A cake commemorating the Northern Distribution Network at a 2013 ceremony in Riga, Latvia. Might the Russian flag be removed from future cakes? (photo: The Bug Pit)
The U.S. is already making plans to redirect cargo to Afghanistan if Russia no longer allows the Pentagon to use its territory, a top U.S. military official has said. And it appears that Georgia and Azerbaijan may be poised to benefit if that happens.
U.S. Air Force General Paul Selva is currently the head of Air Mobility Command and the nominee to be the new chief of U.S. Transportation Command, which operates the Northern Distribution Network of supply lines through Russia and other former Soviet states. General Selva had his confirmation hearing this week before the Senate Armed Services Committee, and among the issues he was asked about was contingency plans for the NDN.
"In light of what's happening in the Ukraine, we are -- the president, many of us -- are pushing us for further economic sanctions, other types of sanctions against Russia for their invasion of Crimea," said Senator Kelly Ayotte, a Republican from New Hampshire. "And if the Russians were to take retaliatory action as a result of that to shut down the Northern Distribution Network... what impact would that have to us and how would we address it?"
"That is a priority," Selva said. "If the Russians were to take action to constrain our access to the Russian segments of the Northern Distribution Network, we have other options to move that cargo in and out of Afghanistan," he said. "I'm told about 20 percent of the subsistence cargoes [e.g. food] move through that network, so we'd have to use another option to get it in. We do have several options in the Northern Distribution Network that do not include transiting Russia."
Members of Crimea's "self-defense forces" in Simferopol. (photos: The Bug Pit)
The de facto Crimean government has sworn in its first armed forces, formalizing the "self-defense forces" that sprung up as a result of the peninsula's autonomous government breaking with the Ukrainian central government in Kiev.
The force is commanded by Alexander Bochkarev, a retired Ukrainian Interior Ministry colonel. Estimates of the size of the force vary: Bloomberg cites Bochkarev saying that "their numbers rose to about 15,000 on March 7, when a local hunting club joined with 4,500 members, guns and ammunition." And then:
“We have several arsenals in reserve that are guarded by our Crimean guys,” said Bochkarev, who has 2,800 people under his command. Many of them may join the regular Crimea army that is being formed now, he said.
Crimean authorities started recruiting last week and 186 soldiers have already taken an oath, the Interfax news service reported, citing premier Aksenov. There will be a 1,500-strong army with guns guarding polling stations at the March 16 referendum, he said.
Bochkarev told Russian press, meanwhile, that the size of the force is only 1,500, "and we don't need more."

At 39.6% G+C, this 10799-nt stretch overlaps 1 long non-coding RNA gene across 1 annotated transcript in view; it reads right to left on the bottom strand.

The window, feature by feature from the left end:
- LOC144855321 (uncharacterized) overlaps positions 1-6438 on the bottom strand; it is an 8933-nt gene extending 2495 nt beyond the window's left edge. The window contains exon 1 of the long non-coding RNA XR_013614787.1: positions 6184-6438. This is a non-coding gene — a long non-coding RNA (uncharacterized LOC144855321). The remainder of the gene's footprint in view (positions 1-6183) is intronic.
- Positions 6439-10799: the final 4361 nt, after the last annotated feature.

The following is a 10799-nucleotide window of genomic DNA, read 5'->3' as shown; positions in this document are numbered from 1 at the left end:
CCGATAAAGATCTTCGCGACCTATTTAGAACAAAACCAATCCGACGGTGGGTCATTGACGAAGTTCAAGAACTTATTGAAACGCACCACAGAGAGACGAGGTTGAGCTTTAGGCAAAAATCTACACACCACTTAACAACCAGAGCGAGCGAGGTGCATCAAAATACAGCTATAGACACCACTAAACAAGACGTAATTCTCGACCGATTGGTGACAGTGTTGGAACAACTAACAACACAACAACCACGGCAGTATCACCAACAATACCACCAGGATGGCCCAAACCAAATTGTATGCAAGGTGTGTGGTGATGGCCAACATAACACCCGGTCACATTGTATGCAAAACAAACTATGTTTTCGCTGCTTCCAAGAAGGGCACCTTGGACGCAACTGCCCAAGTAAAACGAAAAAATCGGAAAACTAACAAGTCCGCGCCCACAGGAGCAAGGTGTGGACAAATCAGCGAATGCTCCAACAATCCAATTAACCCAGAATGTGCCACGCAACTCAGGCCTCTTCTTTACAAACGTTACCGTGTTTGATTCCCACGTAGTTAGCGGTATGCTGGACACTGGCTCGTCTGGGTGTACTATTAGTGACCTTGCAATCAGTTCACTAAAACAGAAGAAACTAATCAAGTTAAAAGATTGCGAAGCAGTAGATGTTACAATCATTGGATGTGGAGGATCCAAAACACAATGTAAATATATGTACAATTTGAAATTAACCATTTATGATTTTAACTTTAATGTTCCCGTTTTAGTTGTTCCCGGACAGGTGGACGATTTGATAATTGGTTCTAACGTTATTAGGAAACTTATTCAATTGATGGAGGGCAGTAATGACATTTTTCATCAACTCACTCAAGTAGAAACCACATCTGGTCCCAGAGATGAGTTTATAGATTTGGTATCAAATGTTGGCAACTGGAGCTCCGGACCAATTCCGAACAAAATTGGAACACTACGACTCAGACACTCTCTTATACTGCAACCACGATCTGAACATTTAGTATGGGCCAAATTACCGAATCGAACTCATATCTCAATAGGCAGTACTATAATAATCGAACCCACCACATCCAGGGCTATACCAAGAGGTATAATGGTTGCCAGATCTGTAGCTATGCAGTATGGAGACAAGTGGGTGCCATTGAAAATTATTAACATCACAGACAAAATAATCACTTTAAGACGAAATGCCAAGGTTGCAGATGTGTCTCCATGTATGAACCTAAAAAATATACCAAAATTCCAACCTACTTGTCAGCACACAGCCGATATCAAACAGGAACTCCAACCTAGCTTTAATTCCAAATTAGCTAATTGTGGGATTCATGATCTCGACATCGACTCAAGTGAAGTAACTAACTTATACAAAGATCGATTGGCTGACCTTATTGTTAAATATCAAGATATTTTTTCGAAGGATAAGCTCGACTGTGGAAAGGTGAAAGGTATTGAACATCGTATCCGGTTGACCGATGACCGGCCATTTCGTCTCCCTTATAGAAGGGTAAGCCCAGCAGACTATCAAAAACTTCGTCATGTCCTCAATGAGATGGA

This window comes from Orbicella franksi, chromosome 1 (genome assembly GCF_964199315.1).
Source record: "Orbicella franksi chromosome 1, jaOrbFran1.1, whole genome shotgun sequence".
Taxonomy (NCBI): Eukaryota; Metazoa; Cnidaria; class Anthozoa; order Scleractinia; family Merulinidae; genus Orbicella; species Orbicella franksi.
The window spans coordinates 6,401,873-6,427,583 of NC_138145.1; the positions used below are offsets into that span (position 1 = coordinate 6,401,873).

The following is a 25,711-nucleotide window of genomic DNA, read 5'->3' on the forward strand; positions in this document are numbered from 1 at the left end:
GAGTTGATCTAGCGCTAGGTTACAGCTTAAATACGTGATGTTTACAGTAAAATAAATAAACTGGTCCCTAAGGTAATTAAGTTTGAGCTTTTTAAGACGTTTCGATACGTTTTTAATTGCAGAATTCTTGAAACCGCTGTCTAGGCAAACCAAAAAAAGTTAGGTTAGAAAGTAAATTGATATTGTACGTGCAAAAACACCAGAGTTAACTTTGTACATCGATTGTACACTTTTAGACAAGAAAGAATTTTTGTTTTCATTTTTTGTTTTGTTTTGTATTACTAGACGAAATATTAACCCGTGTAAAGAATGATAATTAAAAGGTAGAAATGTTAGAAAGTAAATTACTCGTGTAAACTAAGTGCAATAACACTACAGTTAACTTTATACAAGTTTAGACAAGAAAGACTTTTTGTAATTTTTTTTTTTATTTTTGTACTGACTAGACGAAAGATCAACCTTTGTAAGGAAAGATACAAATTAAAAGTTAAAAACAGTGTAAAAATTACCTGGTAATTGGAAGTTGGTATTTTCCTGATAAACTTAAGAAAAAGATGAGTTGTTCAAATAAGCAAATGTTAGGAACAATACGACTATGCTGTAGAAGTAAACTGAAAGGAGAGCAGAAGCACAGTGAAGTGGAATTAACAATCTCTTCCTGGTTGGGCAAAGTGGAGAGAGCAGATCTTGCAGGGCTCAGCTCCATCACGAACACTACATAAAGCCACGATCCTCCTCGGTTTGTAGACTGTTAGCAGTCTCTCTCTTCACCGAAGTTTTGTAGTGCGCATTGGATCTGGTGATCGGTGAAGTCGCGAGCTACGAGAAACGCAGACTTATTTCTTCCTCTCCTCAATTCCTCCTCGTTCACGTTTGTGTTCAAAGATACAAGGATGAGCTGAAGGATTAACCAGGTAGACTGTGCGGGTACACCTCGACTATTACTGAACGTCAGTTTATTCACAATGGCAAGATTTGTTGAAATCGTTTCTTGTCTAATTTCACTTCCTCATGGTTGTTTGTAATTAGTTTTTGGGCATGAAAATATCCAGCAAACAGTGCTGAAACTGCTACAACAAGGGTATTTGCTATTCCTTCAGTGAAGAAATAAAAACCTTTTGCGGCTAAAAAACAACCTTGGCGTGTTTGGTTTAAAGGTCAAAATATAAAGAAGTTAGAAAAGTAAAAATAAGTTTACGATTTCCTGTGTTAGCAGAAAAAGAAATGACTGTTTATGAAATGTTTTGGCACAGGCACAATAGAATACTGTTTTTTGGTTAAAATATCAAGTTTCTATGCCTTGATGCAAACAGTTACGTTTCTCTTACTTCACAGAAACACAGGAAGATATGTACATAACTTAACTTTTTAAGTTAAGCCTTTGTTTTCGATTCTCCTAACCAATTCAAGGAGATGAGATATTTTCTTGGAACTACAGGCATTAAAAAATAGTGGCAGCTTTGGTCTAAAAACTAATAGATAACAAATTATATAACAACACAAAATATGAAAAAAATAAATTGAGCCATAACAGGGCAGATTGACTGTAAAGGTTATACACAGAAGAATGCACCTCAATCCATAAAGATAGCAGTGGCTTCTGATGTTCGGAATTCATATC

All of the recruits were “carefully checked because they will be handed weapons,” Aleksandr Bochkarev, head of the Crimean self-defense forces, told RIA-Novosti.
“They have already proven themselves in the people’s militia of Crimea. Each of them had previously served either in the military or in the law enforcement agencies. All of them are fit for military service and possess the necessary skills,” he said...
U.S. sailors aboard the USS Truxtun as it visits Romania during joint exercises in the Black Sea (photo: U.S. Navy Mass Communication Specialist 3rd class Scott Barnes)
In response to the crisis in Crimea, the U.S. has undertaken a number of military moves around the region. While Washington's military deployments are still far from a direct involvement in the conflict in Ukraine, they do raise the stakes, as the U,S, tries to walk a narrow line, reassuring its allies in the region while avoiding provoking Russia into widening the conflict.
In recent days the U.S. has sent 12 F-16 fighter jets to Poland and Lithuania for joint exercises. NATO has started reconnaissance flights over Poland and Romania, NATO members that border Ukraine. “What we are doing is reassuring our allies that we are there for them,” said U.S. Army Colonel Steve Warren, a Pentagon spokesman, explaining the F-16 deployment. “This is an important time for us to make it crystal clear to all our allies and partners in the region that the United States of America stands by them.”
Nevertheless, as aviation analyst David Cenciotti noted on his blog, the reconnaissance planes NATO has sent are intended for monitoring air activity, and that has been a relatively minor element of the conflict thus far. "The news would have been much more relevant if platform specialized in mapping ground targets (as the E-8C Joint Stars or the RAF Sentinel R1) were involved in the operation: so far Moscow has mainly employed ultra-low-level flying helicopters that could be difficult to detect even for an E-3 at that distance," he wrote.
A former Soviet submarine base at Balaclava in Crimea. (photo: The Bug Pit)